Speaking at the Russian Energy Week 2022, Russian President Vladimir Putin on Wednesday announced that Russia would not sell oil at a lower price cap after the Group of Seven (G7) pledged to put a cap on the price of Russian oil sold across the world.
At the event, Putin said, "I have to say that Russia will not act against our own benefit, we will not act to decrease our standing by providing oil or gas at lower prices. No, we will not succumb to this. We will not play by the rules others set and will not act to our detriment."
As the war in Ukraine nears its eighth month with no sight of peace the West suspects the country is bankrolling the invasion with the profits from the continued sale of fossil fuels that makes up for over 40 per cent of its budget.
The cap by G7 would prevent Russian cargoes from selling oil that exceeds the still-undefined G7 limit. This would result in Russia being deprived of a significant portion of the revenues that it would otherwise earn without the capped cost.
According to data by Russia's central bank, on top of the Euro 70 billion earned from refined products in 2021, crude oil exports accounted for Euro113 billion, reported Euronews.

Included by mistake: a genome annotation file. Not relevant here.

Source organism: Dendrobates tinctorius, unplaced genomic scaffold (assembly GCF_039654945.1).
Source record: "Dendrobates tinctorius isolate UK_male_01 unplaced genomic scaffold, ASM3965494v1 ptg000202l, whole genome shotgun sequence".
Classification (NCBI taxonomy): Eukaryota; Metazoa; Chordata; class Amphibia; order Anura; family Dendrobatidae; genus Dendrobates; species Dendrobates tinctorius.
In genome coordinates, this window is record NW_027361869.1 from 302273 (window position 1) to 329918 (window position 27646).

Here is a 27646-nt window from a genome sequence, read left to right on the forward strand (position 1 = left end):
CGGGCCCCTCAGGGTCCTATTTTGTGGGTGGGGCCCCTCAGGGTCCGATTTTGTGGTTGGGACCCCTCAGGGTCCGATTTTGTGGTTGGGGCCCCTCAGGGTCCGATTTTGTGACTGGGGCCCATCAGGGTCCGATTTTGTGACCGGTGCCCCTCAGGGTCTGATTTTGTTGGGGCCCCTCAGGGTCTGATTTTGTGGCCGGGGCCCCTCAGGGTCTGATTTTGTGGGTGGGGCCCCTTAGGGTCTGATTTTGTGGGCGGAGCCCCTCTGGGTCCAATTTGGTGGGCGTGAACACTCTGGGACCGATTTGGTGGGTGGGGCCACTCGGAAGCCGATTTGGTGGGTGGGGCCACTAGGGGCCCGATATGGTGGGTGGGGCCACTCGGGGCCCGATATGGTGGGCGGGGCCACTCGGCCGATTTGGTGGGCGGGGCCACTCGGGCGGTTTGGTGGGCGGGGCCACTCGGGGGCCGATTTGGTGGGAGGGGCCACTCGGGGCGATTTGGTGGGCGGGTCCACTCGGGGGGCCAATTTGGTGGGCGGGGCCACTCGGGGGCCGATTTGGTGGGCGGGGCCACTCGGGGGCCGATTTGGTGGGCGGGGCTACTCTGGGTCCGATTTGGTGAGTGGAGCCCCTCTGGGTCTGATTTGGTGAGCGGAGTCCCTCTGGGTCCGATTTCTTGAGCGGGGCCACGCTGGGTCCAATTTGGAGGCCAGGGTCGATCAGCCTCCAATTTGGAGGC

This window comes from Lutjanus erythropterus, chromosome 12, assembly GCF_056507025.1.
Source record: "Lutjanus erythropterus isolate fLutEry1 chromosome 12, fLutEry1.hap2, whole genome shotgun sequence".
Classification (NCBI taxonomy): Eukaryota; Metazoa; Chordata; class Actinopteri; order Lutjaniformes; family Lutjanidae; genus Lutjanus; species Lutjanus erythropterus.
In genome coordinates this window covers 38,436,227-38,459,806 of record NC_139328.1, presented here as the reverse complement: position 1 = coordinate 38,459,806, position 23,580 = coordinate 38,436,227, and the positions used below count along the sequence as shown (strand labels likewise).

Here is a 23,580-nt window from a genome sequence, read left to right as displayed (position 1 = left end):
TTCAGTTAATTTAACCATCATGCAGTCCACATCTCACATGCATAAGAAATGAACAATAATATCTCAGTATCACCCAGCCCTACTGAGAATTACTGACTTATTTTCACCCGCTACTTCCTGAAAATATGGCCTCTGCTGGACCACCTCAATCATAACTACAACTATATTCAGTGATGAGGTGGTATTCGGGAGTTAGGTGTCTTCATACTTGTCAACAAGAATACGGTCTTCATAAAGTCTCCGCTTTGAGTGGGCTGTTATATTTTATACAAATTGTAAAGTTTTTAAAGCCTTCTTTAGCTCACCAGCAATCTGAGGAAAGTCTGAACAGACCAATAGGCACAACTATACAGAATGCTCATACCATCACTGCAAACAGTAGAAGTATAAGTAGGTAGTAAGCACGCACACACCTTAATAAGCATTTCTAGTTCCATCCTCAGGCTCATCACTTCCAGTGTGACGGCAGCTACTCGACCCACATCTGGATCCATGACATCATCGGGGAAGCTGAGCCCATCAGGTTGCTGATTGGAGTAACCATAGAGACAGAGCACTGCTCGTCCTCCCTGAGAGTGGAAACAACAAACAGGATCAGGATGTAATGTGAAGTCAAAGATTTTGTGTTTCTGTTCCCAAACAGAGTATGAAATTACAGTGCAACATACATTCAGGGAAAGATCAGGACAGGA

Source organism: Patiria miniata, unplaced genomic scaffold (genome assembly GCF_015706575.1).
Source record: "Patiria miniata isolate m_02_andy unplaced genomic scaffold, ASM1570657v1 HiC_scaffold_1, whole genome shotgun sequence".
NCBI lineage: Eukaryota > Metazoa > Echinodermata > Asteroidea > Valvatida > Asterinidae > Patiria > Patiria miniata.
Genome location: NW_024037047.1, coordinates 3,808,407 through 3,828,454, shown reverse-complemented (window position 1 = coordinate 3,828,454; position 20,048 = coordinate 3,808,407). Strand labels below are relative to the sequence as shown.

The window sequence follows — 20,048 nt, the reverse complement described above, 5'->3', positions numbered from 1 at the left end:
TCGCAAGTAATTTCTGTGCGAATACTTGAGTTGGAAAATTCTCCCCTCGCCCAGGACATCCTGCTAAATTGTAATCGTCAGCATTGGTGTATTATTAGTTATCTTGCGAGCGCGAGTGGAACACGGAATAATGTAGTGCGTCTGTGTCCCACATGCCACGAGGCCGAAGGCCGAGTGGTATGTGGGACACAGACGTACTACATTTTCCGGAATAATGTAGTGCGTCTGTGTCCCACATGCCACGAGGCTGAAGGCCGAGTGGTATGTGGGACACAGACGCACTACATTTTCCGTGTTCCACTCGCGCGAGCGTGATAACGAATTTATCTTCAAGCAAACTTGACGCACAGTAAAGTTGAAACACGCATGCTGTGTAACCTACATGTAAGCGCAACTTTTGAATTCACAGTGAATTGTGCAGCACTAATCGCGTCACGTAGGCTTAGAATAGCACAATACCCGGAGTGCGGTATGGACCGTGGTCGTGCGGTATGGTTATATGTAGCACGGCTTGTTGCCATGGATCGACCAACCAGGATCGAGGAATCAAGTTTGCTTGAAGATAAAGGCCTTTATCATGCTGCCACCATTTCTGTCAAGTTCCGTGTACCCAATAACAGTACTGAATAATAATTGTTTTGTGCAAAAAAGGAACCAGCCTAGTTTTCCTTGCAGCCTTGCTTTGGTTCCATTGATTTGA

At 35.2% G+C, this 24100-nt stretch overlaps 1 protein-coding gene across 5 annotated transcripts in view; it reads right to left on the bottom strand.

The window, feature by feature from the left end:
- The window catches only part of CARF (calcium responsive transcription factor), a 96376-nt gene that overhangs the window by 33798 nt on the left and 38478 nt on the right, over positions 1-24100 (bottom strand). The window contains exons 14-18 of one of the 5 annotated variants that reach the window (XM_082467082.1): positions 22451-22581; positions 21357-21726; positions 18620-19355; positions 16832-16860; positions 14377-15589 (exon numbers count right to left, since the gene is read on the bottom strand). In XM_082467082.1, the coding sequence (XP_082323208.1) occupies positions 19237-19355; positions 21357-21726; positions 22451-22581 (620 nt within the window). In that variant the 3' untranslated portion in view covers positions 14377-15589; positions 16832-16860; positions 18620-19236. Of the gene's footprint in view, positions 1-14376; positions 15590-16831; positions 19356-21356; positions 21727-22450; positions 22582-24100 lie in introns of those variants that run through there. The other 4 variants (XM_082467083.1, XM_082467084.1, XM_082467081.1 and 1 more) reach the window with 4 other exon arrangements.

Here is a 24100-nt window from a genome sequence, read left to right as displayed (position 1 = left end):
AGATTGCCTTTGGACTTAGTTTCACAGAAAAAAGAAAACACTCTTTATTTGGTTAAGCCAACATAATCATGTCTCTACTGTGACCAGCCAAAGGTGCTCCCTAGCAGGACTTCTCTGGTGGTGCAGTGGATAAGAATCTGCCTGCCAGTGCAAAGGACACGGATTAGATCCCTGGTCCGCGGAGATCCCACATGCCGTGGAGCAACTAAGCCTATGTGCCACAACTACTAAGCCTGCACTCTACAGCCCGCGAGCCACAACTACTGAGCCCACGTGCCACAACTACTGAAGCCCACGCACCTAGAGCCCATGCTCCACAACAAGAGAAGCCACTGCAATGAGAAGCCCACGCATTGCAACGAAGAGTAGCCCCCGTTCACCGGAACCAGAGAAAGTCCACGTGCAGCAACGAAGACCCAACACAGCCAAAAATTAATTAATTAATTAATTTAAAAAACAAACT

Saudi Arabia and Russia, who have recently been acting as leaders of the OPEC Plus energy cartel, agreed to their first large production cut in more than two years in a bid to raise prices. This was to counter efforts by the United States and Europe to block the enormous revenue that Russia reaps from the sale of crude.
The cut of two million barrels a day represents about 2 percent of global oil production.
The White House was not happy. "The president is disappointed by the shortsighted decision by OPEC Plus to cut production quotas while the global economy is dealing with the continued negative impact of Putin's invasion of Ukraine," Brian Deese, the director of the National Economic Council, and Jake Sullivan, the national security adviser, said in a statement.
Out of all sanctions imposed by the bloc, this slow ban on Russian oil is arguably the most radical decision owing to its potentially disruptive impact on the economies of both Russia and Europe.
The West now plans to go beyond national embargoes.
An international price cap "will help deliver a major blow for Russian finances and will both hinder Russia's ability to fight its unprovoked war in Ukraine and hasten the deterioration of the Russian economy," said US Treasury Secretary Janet Yellen.
But analysts warn the G7 initiative is untested and ridden with risks and unknowns, many of which escape Western control. A botched implementation, they say, could reverberate on a global scale.